First Published: 2015-06-24

Football cheers replace gunfire echoes in Tripoli
Football offers joy this Ramadan in charity-organised tournament in Libyan capital aimed at giving Libyans a break from relentless conflict.
Middle East Online

Football unites Libyans

TRIPOLI - The cheers of football fans have replaced the echoes of gunfire in Tripoli this Ramadan in a charity-organised tournament aimed at giving Libyans a break from the relentless conflict.

Dozens of eager spectators turned out on Monday night for an eight-a-side game featuring young amateurs and former professionals in the capital, the second of three organised by a local charity.

Both teams' jerseys carried in large font the name of their country, which was plunged into turmoil after a NATO-backed uprising in 2011 unseated long-time dictator Moamer Gathafi, who was later killed.

Warring militias are battling for influence and a share of Libya's vast oil wealth as rival parliaments and governments struggle to staunch a rising tide of jihadist militant activity.

"We lack peace and sport. We've been deprived of this atmosphere for two years but today we watch a match together as brothers," said Al-Aref bin Sassi, a 52-year-old trader, as he followed the action on the synthetic pitch.

"We can no longer support the war. It's time it finished," he added, as crowd members handed out hats and flags emblazoned with the message: "On the pitch for peace."

- 'Month of mercy' -

The games were organised by local charity H20 with US and EU funding in a bid to show that peace and coexistence are possible in a country reeling from brutal fighting, according to organiser Mohammed Mahmud Hamuda.

"We gathered old players and young people to promote a slogan that is the hope of the whole country," he said.

"The players come from different regions and we decided to organise the games during Ramadan, a month of mercy."

Since Ramadan began on June 17, a tacit truce has largely held between rival militias who had fought each other with increasing intensity in recent months, leaving hundreds dead.

The only major violence came at the weekend when Islamist militiamen moved in on Islamic State group fighters in the eastern city of Derna, with Libyan media reporting "dozens of deaths" among the extremists' ranks.

"We chose football to deliver our message because it is very popular in Libya," said Hamuda. "The sport allows people to interact, with honest rivalry and a common goal, which we in Libya need to achieve peace."

- Push for unity -

In Tripoli, which is controlled by the Islamist militia-led Fajr Libya alliance that has established its own government, the clamour of gun and rocket fire has receded, allowing locals to shop in markets packed with meat, fruit and vegetables for the Muslim fasting month.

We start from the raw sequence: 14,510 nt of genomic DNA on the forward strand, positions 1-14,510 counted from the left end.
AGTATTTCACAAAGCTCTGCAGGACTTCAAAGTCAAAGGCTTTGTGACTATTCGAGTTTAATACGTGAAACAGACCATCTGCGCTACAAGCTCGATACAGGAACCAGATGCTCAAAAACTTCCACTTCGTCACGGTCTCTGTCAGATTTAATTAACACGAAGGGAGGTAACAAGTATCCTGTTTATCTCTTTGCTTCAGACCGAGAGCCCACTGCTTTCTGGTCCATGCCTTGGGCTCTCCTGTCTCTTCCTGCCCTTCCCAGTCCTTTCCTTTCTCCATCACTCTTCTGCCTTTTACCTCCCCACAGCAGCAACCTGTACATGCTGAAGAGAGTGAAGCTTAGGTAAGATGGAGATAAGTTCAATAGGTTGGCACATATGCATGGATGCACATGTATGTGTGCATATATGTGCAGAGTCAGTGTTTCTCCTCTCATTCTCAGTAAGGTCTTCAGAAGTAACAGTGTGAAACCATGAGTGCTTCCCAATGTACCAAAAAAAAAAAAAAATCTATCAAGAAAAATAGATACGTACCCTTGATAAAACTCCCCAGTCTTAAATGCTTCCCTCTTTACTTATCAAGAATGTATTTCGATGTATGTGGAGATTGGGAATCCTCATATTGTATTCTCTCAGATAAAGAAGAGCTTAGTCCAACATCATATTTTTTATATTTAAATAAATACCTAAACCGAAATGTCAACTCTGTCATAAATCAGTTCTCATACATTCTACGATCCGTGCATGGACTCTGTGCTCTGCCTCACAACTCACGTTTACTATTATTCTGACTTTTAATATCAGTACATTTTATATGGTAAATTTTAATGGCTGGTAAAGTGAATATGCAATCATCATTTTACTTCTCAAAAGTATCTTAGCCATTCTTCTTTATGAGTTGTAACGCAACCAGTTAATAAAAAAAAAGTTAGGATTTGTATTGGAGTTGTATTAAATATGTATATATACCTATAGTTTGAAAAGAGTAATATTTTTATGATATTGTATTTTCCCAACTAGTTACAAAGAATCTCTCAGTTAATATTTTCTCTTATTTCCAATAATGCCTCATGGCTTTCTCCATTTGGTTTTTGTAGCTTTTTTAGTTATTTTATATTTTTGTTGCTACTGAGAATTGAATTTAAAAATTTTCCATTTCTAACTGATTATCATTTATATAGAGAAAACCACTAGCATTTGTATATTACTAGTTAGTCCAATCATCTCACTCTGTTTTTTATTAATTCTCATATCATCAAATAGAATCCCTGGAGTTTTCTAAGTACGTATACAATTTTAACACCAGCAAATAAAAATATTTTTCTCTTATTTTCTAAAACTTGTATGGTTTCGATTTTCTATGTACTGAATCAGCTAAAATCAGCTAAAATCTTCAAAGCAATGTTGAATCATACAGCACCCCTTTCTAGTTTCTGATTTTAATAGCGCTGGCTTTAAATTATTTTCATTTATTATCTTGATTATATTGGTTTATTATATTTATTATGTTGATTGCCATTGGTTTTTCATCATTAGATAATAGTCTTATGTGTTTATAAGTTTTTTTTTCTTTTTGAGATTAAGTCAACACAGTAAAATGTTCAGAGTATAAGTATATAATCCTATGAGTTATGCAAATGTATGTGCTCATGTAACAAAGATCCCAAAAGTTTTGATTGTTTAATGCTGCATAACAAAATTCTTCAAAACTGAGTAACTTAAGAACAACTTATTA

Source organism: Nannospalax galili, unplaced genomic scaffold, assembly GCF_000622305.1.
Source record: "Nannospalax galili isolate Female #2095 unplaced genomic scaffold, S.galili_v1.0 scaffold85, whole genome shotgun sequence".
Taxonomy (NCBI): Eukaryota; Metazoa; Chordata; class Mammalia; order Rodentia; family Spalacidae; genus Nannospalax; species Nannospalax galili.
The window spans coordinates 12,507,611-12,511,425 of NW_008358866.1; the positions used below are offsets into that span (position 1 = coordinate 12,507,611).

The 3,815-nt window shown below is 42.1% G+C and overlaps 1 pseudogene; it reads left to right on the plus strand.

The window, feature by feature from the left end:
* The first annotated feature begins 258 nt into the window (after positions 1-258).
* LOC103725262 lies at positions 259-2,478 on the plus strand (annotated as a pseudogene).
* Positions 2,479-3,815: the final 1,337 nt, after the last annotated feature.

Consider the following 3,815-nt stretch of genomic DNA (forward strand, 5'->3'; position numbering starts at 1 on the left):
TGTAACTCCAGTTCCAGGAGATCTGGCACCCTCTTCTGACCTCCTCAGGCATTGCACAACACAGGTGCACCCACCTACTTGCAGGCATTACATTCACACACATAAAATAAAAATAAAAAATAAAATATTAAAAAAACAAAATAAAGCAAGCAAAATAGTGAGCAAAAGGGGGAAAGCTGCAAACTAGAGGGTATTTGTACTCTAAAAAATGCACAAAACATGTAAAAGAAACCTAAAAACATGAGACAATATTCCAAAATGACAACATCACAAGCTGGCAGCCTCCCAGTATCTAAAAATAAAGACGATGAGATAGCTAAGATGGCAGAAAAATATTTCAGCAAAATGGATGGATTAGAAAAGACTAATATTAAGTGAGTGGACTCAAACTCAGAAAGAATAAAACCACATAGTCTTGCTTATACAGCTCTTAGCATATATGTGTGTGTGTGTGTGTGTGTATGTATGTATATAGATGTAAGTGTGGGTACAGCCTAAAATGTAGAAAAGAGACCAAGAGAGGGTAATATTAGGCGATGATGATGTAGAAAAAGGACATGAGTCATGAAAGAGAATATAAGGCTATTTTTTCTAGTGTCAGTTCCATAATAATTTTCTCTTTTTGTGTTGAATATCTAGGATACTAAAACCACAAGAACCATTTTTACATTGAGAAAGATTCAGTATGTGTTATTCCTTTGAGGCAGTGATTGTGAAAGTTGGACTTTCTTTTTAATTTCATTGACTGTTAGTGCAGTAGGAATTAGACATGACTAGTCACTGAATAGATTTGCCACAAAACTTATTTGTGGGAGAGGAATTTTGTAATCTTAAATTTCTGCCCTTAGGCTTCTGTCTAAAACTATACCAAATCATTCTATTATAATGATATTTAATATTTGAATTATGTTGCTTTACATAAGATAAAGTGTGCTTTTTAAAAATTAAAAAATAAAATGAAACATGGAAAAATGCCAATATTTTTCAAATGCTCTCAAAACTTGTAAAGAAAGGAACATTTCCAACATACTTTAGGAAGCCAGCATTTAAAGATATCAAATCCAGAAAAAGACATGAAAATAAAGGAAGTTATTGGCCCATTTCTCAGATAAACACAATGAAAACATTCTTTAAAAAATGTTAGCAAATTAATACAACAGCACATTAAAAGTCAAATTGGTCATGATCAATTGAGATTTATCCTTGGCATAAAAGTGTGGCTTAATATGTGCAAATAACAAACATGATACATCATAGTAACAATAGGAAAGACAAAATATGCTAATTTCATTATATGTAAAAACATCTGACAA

The power supply is even back in most neighbourhoods in the capital.

Behind the rows of fans who cheer each goal during the game, the words "Free Libya" have been daubed in paint on a wall near a photograph of Gathafi, shadowed by his famous dark glasses, captioned: "Wanted criminal".

Many names of Libyan cities have been printed on banners hung from railings around the stadium, an idea H20 hopes will encourage unity among fans and players alike.

Hicham Zayyani said his teammates had come from around Libya.

"We can't do any more war. We need to address the situation," he said, his lips pursed with bitterness.

"We are good people."


Iraq takes control of two key Kirkuk oil fields

New UN envoy in Rabat to restart talks on WSahara

Hollande slams Trump's hardline stance on Iran nuclear deal

Mogadishu twin bomb death toll at 276

Lebanon promotes ‘back to public school’ drive

Netanyahu presses Russian defence minister on Iran

US-backed forces retake Raqa state hospital

Divided Iraq tests limited US influence

Iraqi forces seize Kirkuk governor's office

Iraqi forces seize airport, oil field from Kurds

Saudi Arabia sets conditions to role in Syria reconstruction

In tougher approach, US offers multimillion-dollar reward for Hezbollah operatives

EU ministers join forces in support of Iran deal

Batteries, tape to thank for defeating jihadists in Raqa

Palestinian Authority top official visits Gaza

Israel strikes Syrian anti-aircraft battery in response to shots

Qatar starts to feel pinch from sanctions

Last days of Raqa battles ‘toughest fighting yet’

Omani role has helped Iran but may not do much in crisis with US

Head of IS in Southeast Asia dead

Gazans hope Palestinian reconciliation ends their woes

US-backed forces announce ‘final phase’ of Raqa recapture

Suspicion of football corruption shows limits of Qatar’s ‘soft power’

Schools closed on first day of term in rebel-held Yemen

Iraqi forces in standoff with Kurds in oil-rich Kirkuk

Protests in southern Morocco over water shortages

Iran’s Zarif says Trump speech in violation of nuclear deal

In Egypt, illiteracy rates down but problem remains

ISIS regroups in Libya amid jihadist infighting

Egypt’s Nation’s Future Party seeks to build on youth vote

Qatar freezes assets of royal member over Gulf crisis

Morocco dismantles IS-linked terror cell

Syrian troops recapture city of Mayadeen from IS

Gulf countries voice support for Trump’s tough stance on Iran

Princess named to head Saudi sports federation

IS fighters surrender as defeat in Raqa nears

Former French culture minister picked to head UNESCO

Baghdad issues ultimatum to Kurds on Kirkuk

Trump tears into Iran, leaves nuclear deal hanging

Iranians respond with anger, mockery to Trump speech

Somalia's defense minister, army chief resign

EU says it must watch IS in North Africa 'very carefully'

NATO chief urges US, Turkey to 'find solutions' to row

Turkey deploys troops to Syria's rebel-held Idlib

Four jihadists killed in Mali